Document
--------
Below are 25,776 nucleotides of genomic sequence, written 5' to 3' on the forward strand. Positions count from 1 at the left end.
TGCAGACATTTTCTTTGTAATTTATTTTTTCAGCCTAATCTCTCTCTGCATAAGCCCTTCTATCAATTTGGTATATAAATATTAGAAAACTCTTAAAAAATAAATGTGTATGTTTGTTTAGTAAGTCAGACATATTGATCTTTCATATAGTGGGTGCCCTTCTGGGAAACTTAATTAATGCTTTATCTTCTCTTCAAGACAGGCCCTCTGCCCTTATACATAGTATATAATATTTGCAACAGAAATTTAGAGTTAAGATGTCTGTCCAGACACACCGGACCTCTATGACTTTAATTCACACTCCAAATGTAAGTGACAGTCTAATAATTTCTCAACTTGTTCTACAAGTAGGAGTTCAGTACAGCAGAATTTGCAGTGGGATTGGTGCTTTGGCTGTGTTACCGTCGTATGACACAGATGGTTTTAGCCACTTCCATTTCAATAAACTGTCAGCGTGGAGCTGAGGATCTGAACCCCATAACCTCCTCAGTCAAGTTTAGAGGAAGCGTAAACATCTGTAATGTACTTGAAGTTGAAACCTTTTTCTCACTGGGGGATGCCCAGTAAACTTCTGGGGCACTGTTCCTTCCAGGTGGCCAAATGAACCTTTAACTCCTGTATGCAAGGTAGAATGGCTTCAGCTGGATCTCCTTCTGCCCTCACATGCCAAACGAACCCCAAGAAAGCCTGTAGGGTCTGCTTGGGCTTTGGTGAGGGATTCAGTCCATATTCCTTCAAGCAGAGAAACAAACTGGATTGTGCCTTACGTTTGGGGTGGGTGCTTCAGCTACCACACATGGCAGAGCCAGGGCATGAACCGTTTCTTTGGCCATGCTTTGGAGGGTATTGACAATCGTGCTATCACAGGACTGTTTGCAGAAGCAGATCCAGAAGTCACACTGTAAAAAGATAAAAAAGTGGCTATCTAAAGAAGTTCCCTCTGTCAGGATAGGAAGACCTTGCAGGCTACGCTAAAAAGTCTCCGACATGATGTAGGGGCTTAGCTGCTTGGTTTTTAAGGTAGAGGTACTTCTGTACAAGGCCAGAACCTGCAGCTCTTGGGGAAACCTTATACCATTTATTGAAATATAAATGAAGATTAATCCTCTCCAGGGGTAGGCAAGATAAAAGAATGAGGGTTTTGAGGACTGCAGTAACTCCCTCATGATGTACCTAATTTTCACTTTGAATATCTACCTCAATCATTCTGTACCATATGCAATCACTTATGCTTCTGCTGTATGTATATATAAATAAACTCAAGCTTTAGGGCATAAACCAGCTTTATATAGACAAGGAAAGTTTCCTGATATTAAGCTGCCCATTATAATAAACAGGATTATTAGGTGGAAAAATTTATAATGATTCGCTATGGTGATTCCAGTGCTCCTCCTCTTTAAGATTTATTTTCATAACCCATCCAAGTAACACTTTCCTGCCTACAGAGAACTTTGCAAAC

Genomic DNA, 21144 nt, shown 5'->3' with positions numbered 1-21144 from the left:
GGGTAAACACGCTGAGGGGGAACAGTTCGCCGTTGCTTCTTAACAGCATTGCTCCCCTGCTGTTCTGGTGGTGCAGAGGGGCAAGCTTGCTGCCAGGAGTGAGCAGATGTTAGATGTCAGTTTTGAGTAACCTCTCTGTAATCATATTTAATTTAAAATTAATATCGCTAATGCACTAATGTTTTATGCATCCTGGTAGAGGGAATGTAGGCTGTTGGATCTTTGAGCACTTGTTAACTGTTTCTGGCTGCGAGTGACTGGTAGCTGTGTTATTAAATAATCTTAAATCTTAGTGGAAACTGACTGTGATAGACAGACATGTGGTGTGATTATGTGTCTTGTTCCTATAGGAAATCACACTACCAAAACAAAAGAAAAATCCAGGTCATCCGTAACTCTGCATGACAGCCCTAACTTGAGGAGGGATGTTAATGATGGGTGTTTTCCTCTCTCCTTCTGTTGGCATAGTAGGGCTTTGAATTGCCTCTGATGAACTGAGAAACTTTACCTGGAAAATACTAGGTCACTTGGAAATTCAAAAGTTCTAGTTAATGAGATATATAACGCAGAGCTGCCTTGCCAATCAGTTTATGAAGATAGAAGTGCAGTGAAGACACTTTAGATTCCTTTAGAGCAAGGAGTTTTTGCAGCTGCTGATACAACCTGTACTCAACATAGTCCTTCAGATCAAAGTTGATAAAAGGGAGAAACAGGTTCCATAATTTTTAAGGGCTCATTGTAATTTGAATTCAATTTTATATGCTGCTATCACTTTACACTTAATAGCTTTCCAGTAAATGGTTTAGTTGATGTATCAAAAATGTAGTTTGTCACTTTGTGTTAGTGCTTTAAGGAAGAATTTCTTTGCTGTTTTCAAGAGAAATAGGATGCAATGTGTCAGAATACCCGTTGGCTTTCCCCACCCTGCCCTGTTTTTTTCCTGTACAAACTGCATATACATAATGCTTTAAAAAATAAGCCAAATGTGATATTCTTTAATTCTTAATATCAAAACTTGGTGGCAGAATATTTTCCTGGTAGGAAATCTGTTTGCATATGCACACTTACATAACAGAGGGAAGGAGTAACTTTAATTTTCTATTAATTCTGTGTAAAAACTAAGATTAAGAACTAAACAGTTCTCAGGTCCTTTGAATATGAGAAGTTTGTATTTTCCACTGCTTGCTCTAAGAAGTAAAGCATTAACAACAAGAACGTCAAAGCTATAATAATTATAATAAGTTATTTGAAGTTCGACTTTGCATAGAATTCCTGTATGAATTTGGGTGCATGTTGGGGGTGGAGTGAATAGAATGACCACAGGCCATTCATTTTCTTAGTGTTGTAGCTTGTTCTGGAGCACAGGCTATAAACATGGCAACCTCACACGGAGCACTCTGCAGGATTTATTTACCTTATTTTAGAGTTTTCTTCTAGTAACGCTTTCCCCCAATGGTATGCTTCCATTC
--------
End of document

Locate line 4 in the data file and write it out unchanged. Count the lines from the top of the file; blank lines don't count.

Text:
GGGTAAACACGCTGAGGGGGAACAGTTCGCCGTTGCTTCTTAACAGCATTGCTCCCCTGCTGTTCTGGTGGTGCAGAGGGGCAAGCTTGCTGCCAGGAGTGAGCAGATGTTAGATGTCAGTTTTGAGTAACCTCTCTGTAATCATATTTAATTTAAAATTAATATCGCTAATGCACTAATGTTTTATGCATCCTGGTAGAGGGAATGTAGGCTGTTGGATCTTTGAGCACTTGTTAACTGTTTCTGGCTGCGAGTGACTGGTAGCTGTGTTATTAAATAATCTTAAATCTTAGTGGAAACTGACTGTGATAGACAGACATGTGGTGTGATTATGTGTCTTGTTCCTATAGGAAATCACACTACCAAAACAAAAGAAAAATCCAGGTCATCCGTAACTCTGCATGACAGCCCTAACTTGAGGAGGGATGTTAATGATGGGTGTTTTCCTCTCTCCTTCTGTTGGCATAGTAGGGCTTTGAATTGCCTCTGATGAACTGAGAAACTTTACCTGGAAAATACTAGGTCACTTGGAAATTCAAAAGTTCTAGTTAATGAGATATATAACGCAGAGCTGCCTTGCCAATCAGTTTATGAAGATAGAAGTGCAGTGAAGACACTTTAGATTCCTTTAGAGCAAGGAGTTTTTGCAGCTGCTGATACAACCTGTACTCAACATAGTCCTTCAGATCAAAGTTGATAAAAGGGAGAAACAGGTTCCATAATTTTTAAGGGCTCATTGTAATTTGAATTCAATTTTATATGCTGCTATCACTTTACACTTAATAGCTTTCCAGTAAATGGTTTAGTTGATGTATCAAAAATGTAGTTTGTCACTTTGTGTTAGTGCTTTAAGGAAGAATTTCTTTGCTGTTTTCAAGAGAAATAGGATGCAATGTGTCAGAATACCCGTTGGCTTTCCCCACCCTGCCCTGTTTTTTTCCTGTACAAACTGCATATACATAATGCTTTAAAAAATAAGCCAAATGTGATATTCTTTAATTCTTAATATCAAAACTTGGTGGCAGAATATTTTCCTGGTAGGAAATCTGTTTGCATATGCACACTTACATAACAGAGGGAAGGAGTAACTTTAATTTTCTATTAATTCTGTGTAAAAACTAAGATTAAGAACTAAACAGTTCTCAGGTCCTTTGAATATGAGAAGTTTGTATTTTCCACTGCTTGCTCTAAGAAGTAAAGCATTAACAACAAGAACGTCAAAGCTATAATAATTATAATAAGTTATTTGAAGTTCGACTTTGCATAGAATTCCTGTATGAATTTGGGTGCATGTTGGGGGTGGAGTGAATAGAATGACCACAGGCCATTCATTTTCTTAGTGTTGTAGCTTGTTCTGGAGCACAGGCTATAAACATGGCAACCTCACACGGAGCACTCTGCAGGATTTATTTACCTTATTTTAGAGTTTTCTTCTAGTAACGCTTTCCCCCAATGGTATGCTTCCATTC